Good intentions are not enough
Caroline Piraud, Philanthropy Advisor
Origen: What have you got to give? Your four-T approach to philanthropy
Global trends among wealthy philanthropists include education, health, arts, culture and sport, and the environment.…
“You don’t need a lot of money to be a philanthropist, because everyone has something to give. Everyone can be a philanthropist, even children.”
“The United Nations sustainable development goals are a great source of inspiration,” Caroline suggests. … Importantly, she reminds us about a potential pitfall of charitable work: “Remember to check with beneficiaries about what’s actually needed. No matter how well-intentioned, our outside-in perspectives don’t always match the reality of what’s a priority, most impactful or even beneficial”.
Your personal four-Ts
The next step on your personal philanthropic journey is to consider all of your philanthropic resources, beyond just the financial ones.
- Time: “Giving time is just as important as giving money” … there’s no shortage of tasks that need volunteers, such as shopping for those in a risk group.”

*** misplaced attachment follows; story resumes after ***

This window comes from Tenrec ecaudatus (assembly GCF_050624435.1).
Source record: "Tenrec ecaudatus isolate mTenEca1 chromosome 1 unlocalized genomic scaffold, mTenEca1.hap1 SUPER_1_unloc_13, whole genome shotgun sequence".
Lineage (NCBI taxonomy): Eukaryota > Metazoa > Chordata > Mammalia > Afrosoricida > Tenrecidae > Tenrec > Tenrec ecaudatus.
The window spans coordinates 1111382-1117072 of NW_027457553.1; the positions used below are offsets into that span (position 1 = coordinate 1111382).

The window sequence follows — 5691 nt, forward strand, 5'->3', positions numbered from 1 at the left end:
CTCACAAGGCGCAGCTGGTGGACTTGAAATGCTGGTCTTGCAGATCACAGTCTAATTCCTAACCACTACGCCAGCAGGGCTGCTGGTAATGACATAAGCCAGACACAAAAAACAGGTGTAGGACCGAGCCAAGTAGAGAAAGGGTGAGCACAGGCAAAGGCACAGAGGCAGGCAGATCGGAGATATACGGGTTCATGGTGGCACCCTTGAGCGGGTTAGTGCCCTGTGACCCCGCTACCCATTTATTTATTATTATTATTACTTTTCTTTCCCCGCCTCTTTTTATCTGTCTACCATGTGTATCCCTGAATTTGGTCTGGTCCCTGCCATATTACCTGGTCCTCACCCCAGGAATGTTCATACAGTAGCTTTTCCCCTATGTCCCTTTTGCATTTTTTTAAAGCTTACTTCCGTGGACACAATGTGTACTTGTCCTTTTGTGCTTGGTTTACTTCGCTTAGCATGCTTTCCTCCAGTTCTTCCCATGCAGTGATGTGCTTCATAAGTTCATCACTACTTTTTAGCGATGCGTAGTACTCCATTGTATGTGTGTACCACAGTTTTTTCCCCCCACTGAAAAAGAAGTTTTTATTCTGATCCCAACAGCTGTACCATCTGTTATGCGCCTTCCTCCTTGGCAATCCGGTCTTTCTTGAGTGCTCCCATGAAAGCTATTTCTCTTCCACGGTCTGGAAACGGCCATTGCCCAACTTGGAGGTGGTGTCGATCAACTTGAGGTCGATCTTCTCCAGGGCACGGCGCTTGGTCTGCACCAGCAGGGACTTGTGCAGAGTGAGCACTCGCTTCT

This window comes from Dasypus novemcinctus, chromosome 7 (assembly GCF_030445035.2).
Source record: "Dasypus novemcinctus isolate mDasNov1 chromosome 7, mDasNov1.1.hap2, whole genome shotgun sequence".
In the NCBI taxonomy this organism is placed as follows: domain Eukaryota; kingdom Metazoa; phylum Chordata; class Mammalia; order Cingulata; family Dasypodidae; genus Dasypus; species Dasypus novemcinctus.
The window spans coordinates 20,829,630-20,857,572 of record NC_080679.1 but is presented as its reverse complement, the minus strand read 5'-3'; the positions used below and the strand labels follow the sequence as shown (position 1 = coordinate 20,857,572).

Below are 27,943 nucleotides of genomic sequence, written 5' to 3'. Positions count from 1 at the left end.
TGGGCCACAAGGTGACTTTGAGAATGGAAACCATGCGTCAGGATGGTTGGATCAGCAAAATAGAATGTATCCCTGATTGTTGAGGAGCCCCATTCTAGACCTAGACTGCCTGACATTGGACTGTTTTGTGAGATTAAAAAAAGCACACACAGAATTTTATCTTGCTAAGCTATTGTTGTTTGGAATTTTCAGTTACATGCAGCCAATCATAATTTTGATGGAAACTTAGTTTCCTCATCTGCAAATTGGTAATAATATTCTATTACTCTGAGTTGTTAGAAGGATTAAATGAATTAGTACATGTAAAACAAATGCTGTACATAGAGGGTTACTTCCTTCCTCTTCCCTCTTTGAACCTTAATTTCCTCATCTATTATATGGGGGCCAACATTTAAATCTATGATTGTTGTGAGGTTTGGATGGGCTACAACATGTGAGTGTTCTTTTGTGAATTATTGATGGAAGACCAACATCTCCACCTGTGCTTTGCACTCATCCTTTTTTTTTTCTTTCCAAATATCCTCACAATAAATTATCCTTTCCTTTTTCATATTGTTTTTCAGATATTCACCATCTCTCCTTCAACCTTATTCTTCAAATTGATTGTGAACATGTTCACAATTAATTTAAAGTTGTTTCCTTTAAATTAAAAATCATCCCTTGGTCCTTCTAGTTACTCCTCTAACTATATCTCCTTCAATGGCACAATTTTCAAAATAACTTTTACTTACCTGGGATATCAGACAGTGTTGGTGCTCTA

- Talent: Your combination of talent is unique to you. …it pays to cast the (skills) net much wider.
– guest entertainers
– meals trains
– mentorship seek diverse & knowledgeable mentors.
– gift treats to socially isolated neighbours
– musicians could host a fundraiser, and
– older kids could pass on skills they’ve mastered
- Treasure: … It’s about maximising the positive impact of what you can afford to spend, even if that’s simply aligning existing outflows with your cause, such as shopping small or local. …think broadly
- Ties: …screening your personal network of family, sports teammates, friends and work colleagues to see who you can join forces with.
…it pays to be as clear and structured as possible.
Know your goals, your personal focus and giving strategy, and check your actions are both impactful and positive.
…be as well-versed as possible on how to find the right partner or charity organisation, the pros and cons of local versus global engagement, how to effectively measure your impact and any tax implications”.
Once you’ve worked through these steps, it becomes clear that we’ve all got something to give, no matter our age or financial situation. The ability to turn your time, talent, treasures and ties into a positive impact for others is empowering. And, as Caroline continues to remind us, it’s never too early to get started.